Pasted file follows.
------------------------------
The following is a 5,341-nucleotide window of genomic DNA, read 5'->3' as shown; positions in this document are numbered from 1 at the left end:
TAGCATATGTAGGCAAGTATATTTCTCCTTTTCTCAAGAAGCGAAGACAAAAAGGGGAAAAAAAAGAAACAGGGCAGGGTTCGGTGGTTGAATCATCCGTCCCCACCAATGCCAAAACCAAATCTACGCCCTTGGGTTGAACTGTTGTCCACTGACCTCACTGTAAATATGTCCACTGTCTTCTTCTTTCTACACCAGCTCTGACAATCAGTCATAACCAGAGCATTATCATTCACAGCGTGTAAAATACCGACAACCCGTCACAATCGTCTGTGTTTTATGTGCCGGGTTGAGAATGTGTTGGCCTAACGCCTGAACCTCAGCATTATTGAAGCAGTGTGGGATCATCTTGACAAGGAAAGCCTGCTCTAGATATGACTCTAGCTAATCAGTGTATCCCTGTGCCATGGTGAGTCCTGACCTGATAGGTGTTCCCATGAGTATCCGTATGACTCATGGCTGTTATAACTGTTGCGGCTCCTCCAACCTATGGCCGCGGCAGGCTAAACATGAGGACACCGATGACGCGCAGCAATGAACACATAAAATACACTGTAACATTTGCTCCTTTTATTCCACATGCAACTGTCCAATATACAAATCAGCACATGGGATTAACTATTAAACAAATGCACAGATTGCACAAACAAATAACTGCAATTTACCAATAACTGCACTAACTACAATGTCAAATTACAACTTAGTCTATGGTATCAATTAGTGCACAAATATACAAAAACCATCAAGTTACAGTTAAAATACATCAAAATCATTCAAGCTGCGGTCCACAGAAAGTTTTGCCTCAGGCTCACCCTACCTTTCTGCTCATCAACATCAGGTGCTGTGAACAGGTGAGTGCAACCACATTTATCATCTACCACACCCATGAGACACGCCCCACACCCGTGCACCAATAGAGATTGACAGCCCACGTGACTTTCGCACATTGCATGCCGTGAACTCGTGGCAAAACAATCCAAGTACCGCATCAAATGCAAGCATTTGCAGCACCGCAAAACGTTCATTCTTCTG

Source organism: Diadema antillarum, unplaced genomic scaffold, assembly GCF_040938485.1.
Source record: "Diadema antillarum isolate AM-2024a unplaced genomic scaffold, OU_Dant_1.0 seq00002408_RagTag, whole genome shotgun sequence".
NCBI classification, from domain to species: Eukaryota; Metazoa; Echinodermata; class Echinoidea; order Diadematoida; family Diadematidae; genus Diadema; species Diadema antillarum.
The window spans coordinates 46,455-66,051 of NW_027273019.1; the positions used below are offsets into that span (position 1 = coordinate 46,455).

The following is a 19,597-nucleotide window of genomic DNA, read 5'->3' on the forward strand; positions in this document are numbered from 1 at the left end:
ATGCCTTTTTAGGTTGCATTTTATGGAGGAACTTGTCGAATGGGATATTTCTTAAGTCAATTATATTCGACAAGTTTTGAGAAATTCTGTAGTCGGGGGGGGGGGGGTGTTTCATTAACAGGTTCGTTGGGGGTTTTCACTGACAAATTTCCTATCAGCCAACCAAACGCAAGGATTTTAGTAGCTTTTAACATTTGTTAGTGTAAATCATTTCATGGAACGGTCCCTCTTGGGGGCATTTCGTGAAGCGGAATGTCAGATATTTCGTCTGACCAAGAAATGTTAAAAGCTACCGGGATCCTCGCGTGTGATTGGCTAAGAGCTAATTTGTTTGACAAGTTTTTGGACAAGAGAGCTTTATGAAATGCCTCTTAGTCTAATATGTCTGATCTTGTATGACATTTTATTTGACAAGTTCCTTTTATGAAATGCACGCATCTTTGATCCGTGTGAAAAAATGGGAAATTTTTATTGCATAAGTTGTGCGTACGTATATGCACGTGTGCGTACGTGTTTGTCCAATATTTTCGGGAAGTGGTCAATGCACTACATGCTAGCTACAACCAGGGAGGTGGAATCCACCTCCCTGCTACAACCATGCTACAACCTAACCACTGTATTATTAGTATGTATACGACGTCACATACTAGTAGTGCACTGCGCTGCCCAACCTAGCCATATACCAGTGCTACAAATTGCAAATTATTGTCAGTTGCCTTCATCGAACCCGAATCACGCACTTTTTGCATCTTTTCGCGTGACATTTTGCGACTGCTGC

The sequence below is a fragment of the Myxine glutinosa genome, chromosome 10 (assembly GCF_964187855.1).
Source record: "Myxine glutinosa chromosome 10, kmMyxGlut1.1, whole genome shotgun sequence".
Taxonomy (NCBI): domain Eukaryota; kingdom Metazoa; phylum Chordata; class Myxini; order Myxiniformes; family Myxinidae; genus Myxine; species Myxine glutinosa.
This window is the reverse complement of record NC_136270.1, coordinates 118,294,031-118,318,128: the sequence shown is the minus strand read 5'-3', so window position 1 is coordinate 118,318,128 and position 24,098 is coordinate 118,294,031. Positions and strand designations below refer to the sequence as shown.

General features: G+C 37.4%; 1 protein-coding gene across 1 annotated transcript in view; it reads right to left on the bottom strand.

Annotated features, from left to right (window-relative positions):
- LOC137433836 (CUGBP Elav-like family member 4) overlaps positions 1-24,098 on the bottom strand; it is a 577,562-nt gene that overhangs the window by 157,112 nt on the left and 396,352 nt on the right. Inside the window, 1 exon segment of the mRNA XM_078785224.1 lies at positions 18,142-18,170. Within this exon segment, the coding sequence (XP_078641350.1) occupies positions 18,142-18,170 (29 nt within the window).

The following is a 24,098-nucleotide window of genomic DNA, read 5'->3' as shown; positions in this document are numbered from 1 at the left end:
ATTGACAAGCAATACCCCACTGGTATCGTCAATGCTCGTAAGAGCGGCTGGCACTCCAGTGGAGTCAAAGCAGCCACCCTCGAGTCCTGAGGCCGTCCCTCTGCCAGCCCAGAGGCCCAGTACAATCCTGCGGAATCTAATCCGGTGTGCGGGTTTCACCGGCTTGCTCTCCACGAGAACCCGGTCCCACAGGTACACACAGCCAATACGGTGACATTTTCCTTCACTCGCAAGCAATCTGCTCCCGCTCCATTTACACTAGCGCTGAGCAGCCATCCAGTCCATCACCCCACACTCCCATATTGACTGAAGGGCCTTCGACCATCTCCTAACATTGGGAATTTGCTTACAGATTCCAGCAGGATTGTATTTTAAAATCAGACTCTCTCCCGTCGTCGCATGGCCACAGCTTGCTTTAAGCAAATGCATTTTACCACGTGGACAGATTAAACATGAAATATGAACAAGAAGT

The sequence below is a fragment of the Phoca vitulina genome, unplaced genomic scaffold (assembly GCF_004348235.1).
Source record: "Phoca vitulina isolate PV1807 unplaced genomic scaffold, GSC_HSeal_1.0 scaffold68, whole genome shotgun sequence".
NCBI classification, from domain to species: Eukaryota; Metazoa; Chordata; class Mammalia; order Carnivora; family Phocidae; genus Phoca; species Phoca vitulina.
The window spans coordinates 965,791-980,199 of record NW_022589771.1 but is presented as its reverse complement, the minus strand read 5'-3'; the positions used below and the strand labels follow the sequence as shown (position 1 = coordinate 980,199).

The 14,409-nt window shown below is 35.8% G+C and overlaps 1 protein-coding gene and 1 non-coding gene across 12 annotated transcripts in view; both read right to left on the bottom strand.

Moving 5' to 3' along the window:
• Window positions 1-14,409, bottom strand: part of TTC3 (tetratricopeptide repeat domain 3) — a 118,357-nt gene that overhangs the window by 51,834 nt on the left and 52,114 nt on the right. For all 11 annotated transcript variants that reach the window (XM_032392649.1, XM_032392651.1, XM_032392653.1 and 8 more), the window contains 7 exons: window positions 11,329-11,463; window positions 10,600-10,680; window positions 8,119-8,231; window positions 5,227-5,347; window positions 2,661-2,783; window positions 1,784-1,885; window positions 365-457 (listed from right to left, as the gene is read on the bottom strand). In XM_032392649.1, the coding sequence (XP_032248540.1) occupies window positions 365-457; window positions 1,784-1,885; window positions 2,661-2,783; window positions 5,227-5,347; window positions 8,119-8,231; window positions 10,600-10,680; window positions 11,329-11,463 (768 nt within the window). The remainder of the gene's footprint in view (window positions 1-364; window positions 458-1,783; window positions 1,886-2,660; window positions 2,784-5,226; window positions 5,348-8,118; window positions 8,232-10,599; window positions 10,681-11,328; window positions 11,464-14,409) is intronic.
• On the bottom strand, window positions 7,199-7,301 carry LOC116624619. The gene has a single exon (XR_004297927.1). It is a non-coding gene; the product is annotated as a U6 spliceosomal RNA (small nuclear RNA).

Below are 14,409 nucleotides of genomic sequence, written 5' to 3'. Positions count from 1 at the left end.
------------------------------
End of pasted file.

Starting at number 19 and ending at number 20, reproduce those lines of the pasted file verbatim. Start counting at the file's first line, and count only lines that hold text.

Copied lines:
Source record: "Phoca vitulina isolate PV1807 unplaced genomic scaffold, GSC_HSeal_1.0 scaffold68, whole genome shotgun sequence".
NCBI classification, from domain to species: Eukaryota; Metazoa; Chordata; class Mammalia; order Carnivora; family Phocidae; genus Phoca; species Phoca vitulina.